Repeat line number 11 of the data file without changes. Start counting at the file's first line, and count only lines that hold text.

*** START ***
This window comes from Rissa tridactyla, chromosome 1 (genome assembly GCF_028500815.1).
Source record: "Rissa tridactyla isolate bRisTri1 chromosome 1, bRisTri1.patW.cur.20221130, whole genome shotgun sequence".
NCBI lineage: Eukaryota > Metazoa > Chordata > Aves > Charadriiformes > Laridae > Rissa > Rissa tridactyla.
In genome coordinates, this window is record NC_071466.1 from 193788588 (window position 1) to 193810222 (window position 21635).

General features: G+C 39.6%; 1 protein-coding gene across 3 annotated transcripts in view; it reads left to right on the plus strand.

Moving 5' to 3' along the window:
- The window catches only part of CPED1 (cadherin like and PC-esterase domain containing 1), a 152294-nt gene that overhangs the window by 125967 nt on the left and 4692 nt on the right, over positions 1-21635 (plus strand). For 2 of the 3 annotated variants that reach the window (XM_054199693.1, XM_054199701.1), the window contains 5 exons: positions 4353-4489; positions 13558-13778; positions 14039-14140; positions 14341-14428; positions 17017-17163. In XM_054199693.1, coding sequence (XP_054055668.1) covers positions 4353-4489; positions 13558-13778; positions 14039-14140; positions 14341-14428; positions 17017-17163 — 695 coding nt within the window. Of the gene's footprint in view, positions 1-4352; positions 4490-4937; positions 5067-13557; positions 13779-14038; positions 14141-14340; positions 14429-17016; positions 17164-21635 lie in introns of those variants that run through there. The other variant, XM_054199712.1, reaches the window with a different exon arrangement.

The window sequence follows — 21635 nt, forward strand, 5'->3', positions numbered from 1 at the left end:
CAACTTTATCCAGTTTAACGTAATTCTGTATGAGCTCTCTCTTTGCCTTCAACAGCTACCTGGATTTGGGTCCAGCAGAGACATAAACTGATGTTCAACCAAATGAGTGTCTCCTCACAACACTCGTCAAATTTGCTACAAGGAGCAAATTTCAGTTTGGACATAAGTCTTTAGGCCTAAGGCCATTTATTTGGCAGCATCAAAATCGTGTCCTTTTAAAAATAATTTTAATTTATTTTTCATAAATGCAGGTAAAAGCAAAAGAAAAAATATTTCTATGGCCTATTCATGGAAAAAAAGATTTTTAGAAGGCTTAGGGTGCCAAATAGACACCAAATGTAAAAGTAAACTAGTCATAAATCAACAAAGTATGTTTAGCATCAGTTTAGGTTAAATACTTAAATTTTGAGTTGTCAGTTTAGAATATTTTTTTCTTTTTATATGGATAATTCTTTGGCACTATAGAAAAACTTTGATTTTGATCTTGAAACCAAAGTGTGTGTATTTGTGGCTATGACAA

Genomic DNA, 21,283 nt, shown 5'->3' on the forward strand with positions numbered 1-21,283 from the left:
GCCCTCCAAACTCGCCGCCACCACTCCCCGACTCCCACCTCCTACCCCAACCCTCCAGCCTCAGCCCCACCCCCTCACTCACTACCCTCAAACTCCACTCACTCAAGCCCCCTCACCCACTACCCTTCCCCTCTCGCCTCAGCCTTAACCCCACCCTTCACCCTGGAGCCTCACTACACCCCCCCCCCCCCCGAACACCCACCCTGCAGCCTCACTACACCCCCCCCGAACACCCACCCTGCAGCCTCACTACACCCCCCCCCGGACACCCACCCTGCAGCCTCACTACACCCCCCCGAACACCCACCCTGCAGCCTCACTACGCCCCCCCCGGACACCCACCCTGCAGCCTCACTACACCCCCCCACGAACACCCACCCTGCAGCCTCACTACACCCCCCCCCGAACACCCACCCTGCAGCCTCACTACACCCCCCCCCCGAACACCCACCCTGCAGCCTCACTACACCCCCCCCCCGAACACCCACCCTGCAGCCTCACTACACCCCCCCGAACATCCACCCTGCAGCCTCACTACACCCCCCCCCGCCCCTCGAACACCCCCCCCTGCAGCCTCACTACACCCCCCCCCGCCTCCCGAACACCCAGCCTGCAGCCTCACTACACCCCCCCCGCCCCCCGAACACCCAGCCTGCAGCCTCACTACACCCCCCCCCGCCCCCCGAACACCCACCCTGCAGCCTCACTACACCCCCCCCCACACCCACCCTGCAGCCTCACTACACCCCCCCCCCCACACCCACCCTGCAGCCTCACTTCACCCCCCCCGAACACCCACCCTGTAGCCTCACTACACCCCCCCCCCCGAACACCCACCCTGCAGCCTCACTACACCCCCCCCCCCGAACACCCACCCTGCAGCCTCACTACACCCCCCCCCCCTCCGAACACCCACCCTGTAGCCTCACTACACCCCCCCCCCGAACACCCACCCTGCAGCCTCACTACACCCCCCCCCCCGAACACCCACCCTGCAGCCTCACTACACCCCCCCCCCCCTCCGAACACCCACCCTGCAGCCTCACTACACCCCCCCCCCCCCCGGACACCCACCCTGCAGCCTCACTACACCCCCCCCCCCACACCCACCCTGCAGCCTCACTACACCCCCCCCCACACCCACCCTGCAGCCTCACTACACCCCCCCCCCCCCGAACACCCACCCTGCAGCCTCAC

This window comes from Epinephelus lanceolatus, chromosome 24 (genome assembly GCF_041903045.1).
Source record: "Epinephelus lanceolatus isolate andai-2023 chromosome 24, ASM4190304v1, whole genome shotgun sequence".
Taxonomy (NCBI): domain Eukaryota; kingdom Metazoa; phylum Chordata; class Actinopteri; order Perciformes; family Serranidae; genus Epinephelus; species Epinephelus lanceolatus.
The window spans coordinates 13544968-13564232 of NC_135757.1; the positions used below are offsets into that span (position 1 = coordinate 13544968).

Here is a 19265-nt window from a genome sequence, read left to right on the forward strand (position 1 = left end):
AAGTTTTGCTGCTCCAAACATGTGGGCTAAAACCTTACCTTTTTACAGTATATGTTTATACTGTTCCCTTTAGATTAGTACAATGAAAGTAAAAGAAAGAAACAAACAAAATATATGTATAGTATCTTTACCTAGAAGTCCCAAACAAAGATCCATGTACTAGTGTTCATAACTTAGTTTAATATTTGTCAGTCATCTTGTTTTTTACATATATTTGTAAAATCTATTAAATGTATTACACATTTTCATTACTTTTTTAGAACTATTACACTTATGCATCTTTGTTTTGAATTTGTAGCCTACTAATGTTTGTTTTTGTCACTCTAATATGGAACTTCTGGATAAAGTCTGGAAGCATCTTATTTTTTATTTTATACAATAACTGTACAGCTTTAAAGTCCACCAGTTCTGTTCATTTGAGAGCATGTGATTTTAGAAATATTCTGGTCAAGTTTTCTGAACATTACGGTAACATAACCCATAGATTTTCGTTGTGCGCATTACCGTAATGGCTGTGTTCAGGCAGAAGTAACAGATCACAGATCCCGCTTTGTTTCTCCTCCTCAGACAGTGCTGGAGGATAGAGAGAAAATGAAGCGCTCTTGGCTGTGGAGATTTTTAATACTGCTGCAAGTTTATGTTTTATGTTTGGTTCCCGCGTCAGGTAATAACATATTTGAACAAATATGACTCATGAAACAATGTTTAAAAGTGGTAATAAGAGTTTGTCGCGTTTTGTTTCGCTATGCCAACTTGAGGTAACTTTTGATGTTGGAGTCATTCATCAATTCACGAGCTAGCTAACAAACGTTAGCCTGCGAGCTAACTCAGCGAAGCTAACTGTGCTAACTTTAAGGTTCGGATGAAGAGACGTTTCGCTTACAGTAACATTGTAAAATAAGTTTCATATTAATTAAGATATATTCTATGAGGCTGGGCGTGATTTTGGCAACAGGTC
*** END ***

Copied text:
GCCCTCCAAACTCGCCGCCACCACTCCCCGACTCCCACCTCCTACCCCAACCCTCCAGCCTCAGCCCCACCCCCTCACTCACTACCCTCAAACTCCACTCACTCAAGCCCCCTCACCCACTACCCTTCCCCTCTCGCCTCAGCCTTAACCCCACCCTTCACCCTGGAGCCTCACTACACCCCCCCCCCCCCCGAACACCCACCCTGCAGCCTCACTACACCCCCCCCGAACACCCACCCTGCAGCCTCACTACACCCCCCCCCGGACACCCACCCTGCAGCCTCACTACACCCCCCCGAACACCCACCCTGCAGCCTCACTACGCCCCCCCCGGACACCCACCCTGCAGCCTCACTACACCCCCCCACGAACACCCACCCTGCAGCCTCACTACACCCCCCCCCGAACACCCACCCTGCAGCCTCACTACACCCCCCCCCCGAACACCCACCCTGCAGCCTCACTACACCCCCCCCCCGAACACCCACCCTGCAGCCTCACTACACCCCCCCGAACATCCACCCTGCAGCCTCACTACACCCCCCCCCGCCCCTCGAACACCCCCCCCTGCAGCCTCACTACACCCCCCCCCGCCTCCCGAACACCCAGCCTGCAGCCTCACTACACCCCCCCCGCCCCCCGAACACCCAGCCTGCAGCCTCACTACACCCCCCCCCGCCCCCCGAACACCCACCCTGCAGCCTCACTACACCCCCCCCCACACCCACCCTGCAGCCTCACTACACCCCCCCCCCCACACCCACCCTGCAGCCTCACTTCACCCCCCCCGAACACCCACCCTGTAGCCTCACTACACCCCCCCCCCCGAACACCCACCCTGCAGCCTCACTACACCCCCCCCCCCGAACACCCACCCTGCAGCCTCACTACACCCCCCCCCCCTCCGAACACCCACCCTGTAGCCTCACTACACCCCCCCCCCGAACACCCACCCTGCAGCCTCACTACACCCCCCCCCCCGAACACCCACCCTGCAGCCTCACTACACCCCCCCCCCCCTCCGAACACCCACCCTGCAGCCTCACTACACCCCCCCCCCCCCCGGACACCCACCCTGCAGCCTCACTACACCCCCCCCCCCACACCCACCCTGCAGCCTCACTACACCCCCCCCCACACCCACCCTGCAGCCTCACTACACCCCCCCCCCCCCGAACACCCACCCTGCAGCCTCAC